In terms of the rural community and agriculture it is the livestock sector that is the most profitable at the present time. Livestock receipts are overtaking grain receipts as the top income source for farmers and rural communities. Given the fragility of the farm economy, the uncertainty posed by Bill C-15B will only hurt rural communities.


The greater exposure to prosecution that animal users and owners will face as a result of the new amendments cannot be minimized. Animal law specialist, Catherine Wilson, in welcoming the proposed changes in Bill C-17 in the June 12, 2000 edition of the Law Times, stated that the amendments will make people take a good hard look at how animals are treated in food production and medical research. When asked about Bill C-15 and its potential impact on cattle branding, Tove Reece, head of the Edmonton-based Voice For Animals stated, “I sincerely hope the new law does lead to [court action]. We need to fundamentally reconsider some of these practices. I think that’s what this law is for, to challenge the thinking.”

The federal Minister of Justice has told the House of Commons that “what is lawful today in the course of legitimate activities would be lawful when the bill receives royal assent”, and that the proposed changes “do not in any way negatively affect the many legitimate activities that involve animals, such as hunting, farming, or medical and scientific research.” Such assurances (however well intended) are misleading. The new provisions will not prevent legitimate activities from being carried out because the law only forbids illegal activities. However, these provisions could well serve to narrow the scope of what constitutes legitimate activities.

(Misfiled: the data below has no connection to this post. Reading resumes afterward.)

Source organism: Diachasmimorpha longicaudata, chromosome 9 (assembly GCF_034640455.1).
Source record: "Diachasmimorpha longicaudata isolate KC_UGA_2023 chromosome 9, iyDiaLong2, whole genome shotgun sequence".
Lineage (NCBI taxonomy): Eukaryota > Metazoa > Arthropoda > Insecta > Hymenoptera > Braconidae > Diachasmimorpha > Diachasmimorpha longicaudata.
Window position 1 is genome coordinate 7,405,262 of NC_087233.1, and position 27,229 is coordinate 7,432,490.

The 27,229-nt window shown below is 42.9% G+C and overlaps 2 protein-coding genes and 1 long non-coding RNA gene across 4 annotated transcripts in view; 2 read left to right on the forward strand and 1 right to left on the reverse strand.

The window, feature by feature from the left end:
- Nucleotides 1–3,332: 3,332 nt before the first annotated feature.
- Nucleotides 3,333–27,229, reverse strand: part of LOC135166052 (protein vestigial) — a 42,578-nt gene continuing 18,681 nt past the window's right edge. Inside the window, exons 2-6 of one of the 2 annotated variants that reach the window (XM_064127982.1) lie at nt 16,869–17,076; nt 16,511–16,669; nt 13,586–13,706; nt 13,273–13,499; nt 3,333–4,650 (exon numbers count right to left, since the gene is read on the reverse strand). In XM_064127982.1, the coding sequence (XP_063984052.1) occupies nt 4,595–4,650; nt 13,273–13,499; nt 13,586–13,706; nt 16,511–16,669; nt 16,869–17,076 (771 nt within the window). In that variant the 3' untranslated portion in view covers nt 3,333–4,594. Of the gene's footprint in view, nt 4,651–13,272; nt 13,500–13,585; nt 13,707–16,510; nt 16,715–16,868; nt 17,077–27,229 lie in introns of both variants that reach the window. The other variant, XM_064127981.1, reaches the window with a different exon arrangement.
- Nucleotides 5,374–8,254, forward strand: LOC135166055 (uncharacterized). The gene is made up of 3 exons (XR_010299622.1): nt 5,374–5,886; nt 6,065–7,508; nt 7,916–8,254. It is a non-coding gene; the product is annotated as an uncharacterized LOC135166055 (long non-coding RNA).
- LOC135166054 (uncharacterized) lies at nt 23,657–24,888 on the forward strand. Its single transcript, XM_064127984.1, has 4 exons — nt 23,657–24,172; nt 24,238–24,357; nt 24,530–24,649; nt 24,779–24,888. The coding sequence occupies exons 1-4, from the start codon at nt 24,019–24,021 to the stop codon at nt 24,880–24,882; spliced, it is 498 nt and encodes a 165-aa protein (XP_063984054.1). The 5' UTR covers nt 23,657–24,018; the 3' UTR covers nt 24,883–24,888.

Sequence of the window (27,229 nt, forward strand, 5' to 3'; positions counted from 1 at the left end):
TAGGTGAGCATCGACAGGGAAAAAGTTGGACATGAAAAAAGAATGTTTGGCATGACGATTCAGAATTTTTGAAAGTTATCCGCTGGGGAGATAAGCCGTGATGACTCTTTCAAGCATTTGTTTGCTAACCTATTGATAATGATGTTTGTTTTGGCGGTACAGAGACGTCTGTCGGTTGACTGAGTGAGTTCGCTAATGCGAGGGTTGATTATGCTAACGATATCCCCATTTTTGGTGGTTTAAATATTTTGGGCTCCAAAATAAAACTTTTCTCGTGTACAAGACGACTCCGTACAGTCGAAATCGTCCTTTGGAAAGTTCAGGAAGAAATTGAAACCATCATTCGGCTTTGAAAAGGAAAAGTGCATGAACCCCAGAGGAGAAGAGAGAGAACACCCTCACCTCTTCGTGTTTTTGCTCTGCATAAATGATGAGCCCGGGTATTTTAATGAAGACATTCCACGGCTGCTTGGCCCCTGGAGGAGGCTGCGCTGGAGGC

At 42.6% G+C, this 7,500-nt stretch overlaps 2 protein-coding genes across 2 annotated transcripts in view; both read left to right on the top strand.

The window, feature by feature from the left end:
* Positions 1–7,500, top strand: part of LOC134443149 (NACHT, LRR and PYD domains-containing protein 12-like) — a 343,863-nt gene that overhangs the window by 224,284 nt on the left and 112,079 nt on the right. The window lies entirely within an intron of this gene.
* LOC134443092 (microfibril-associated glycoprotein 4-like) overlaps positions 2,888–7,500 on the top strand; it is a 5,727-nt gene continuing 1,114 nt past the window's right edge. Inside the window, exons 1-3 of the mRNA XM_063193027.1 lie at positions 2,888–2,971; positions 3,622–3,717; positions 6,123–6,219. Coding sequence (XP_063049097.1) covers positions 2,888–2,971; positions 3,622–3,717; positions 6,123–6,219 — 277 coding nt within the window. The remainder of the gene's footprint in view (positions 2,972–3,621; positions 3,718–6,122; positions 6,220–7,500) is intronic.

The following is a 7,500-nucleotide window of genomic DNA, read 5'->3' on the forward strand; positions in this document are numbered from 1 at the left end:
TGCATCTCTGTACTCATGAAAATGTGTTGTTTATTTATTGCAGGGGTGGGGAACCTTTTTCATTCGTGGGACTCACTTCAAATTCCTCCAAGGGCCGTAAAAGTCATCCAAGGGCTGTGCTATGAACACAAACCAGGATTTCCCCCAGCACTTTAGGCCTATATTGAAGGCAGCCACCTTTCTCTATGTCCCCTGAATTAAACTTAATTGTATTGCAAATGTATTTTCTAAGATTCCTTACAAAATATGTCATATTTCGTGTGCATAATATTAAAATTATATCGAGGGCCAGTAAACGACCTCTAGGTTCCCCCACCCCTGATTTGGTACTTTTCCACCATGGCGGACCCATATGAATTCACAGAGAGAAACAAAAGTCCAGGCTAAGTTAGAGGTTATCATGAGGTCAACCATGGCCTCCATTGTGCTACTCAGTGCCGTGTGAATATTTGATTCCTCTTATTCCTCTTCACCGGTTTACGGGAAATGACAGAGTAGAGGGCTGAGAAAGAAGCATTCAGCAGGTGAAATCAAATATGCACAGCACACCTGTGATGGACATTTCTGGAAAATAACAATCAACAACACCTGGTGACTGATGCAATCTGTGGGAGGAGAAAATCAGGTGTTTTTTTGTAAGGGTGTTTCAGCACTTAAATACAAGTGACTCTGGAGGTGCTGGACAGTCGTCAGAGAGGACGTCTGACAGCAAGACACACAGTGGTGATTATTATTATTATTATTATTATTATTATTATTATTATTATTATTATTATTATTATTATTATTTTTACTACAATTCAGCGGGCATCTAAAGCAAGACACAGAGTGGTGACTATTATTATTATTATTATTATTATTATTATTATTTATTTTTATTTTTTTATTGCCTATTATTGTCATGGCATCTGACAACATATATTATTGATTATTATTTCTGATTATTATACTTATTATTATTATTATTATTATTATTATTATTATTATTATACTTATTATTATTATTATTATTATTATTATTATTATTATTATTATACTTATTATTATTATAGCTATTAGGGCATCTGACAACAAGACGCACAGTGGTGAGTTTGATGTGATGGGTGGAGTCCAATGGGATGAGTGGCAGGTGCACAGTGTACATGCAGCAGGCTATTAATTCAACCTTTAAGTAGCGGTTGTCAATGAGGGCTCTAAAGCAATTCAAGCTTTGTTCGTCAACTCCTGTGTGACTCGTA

In 1988, the Law Reform Commission of Canada was very alert to the risks involved when discussing the need to update the current animal cruelty provisions (along lines not unlike those proposed amendments in Bill C-15). It was for that reason that the Commission maintained express and up-front defences for animal users. Such defences exist today. The Department of Justice has provided no explanation why similar express and up-front protections cannot be retained in the new amendments. In the absence of such protections, the irresistible conclusion is that the government intends to promote or facilitate, or at the behest of the Department of Justice is unwittingly promoting or facilitating, an animal rights agenda.


Based on the strong arguments posed by the “animal use community” it is obvious that Bill C-15B, in its present form opens legitimate and accepted animal uses to new litigation risks. The existing legislation protecting animals and preventing cruelty is adequate and should be retained. Bill C-15B is superfluous and unnecessary.